Addonis Parker to Restore Purvis Young Murals

Artist Addonis Parker is a giant on the streets of Miami, and not just because he stands 6' 8". For over a decade, Parker, who runs Art Forever Studios in Liberty City, has concentrated on social empowerment through paint and brush. From teaching art to at-risk youth, to completing  large-scale mural commissions (like his 55-foot tall sunset on a public housing project), to participating in museum shows that celebrate black history and culture, Parker is a man on a mission to "do something historical."

He bears the weight of his quest gallantly, and at age 37, still walks with the

easy gait of a college ball player. The day we meet, he stands outside

the Culmer Library in front of a historic Purvis Young mural in

Overtown's troubled Gibson Park. He's just met Dr. Dorothy Jenkins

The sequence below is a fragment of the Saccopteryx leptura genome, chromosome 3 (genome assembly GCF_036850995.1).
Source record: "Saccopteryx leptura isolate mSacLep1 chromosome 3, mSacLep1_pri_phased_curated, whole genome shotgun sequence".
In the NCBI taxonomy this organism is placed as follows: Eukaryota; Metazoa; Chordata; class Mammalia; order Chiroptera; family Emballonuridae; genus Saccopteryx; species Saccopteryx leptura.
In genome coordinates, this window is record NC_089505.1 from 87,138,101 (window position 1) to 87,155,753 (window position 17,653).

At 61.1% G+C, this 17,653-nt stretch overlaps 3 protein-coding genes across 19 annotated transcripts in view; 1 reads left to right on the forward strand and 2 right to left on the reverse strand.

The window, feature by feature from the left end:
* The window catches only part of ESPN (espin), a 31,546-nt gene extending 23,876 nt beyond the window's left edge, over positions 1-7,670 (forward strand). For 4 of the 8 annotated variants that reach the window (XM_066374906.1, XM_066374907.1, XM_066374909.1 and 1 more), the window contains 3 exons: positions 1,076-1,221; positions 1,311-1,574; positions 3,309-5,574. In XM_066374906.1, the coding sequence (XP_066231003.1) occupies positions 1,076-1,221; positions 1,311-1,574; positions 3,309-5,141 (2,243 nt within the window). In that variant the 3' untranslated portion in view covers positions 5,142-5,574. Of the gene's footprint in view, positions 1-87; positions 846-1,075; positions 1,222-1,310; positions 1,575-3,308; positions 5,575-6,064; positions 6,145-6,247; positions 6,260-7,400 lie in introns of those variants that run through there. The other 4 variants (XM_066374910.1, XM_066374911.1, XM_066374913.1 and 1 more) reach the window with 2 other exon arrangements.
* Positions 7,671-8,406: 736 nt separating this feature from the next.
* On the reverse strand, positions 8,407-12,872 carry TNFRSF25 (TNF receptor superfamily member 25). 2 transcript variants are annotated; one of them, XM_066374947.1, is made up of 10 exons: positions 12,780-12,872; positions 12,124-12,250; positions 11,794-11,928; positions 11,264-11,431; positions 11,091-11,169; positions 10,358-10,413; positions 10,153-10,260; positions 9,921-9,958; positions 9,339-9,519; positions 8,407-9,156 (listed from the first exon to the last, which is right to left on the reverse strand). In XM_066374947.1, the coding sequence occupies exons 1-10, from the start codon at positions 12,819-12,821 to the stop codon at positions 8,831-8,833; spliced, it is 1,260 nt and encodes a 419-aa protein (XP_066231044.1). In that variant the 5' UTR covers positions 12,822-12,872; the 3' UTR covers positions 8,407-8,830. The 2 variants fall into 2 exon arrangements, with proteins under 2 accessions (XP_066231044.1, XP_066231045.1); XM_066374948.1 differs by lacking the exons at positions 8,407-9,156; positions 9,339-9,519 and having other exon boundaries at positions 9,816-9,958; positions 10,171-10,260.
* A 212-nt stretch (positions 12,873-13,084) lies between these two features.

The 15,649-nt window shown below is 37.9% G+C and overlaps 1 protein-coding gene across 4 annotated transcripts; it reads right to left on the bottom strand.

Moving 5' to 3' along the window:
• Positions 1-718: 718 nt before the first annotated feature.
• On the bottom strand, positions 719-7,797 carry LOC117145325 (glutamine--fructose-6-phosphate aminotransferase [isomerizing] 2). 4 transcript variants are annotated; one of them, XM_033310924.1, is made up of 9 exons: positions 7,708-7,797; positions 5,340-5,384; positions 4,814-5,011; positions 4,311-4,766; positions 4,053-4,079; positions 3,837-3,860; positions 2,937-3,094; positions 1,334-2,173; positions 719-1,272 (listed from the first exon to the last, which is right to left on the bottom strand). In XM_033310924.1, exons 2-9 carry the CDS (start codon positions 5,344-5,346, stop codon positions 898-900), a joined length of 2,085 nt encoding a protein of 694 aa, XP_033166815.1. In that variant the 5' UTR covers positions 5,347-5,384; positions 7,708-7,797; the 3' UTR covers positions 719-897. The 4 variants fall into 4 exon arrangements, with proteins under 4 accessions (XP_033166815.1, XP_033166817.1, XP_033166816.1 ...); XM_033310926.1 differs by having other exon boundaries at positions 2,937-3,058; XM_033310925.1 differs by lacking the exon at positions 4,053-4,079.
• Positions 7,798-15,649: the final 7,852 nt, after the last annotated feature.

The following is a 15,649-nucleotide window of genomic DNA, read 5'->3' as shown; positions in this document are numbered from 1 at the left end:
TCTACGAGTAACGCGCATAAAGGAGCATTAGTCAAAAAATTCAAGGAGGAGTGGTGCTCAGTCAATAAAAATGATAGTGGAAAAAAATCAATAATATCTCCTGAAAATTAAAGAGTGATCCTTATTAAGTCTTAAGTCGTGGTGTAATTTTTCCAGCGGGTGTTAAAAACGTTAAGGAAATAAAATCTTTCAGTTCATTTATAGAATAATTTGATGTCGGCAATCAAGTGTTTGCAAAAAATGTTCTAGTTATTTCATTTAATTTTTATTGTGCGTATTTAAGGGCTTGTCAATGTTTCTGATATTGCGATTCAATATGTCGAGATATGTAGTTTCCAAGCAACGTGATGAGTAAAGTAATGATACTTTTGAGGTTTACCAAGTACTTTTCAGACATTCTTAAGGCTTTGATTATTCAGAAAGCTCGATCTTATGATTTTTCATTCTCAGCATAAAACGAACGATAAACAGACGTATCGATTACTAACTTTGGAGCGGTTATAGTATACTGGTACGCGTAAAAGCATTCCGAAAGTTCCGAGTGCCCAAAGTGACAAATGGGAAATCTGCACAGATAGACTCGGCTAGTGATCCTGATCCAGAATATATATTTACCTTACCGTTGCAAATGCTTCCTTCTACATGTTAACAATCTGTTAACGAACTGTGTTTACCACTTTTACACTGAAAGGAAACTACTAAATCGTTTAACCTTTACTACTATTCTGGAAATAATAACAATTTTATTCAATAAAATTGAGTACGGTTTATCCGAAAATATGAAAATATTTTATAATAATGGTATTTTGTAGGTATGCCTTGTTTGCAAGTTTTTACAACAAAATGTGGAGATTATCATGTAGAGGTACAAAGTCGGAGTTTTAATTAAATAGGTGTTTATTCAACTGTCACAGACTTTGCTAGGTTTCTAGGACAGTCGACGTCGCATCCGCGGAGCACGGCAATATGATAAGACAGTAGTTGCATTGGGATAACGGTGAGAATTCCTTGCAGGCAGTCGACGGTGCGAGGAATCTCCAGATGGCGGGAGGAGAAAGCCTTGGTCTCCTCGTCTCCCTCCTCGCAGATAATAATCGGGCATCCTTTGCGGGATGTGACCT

Fields of Miami's Historical Black Archives for the first time, and

they're getting acquainted on the land of what used to be Good Bread

Alley. Fields describes how the houses were once so close

together that Tuberculosis ran through the block like a bug in a rug.

District Five Commissioner Richard Dunn and Mayor Tomas Regalado have just

broken symbolic ground on a $10 million urban renewal project for the

park, and Addonis has been tapped to restore Purvis's mural, which is

faded, water damaged, and moldy. Parker points to a brush stroke, "See,

this looks like just a smear, but this was his expression. You don't

paint over the artist's work, you leave as much as possible. That's how

you restore." Here's to progress.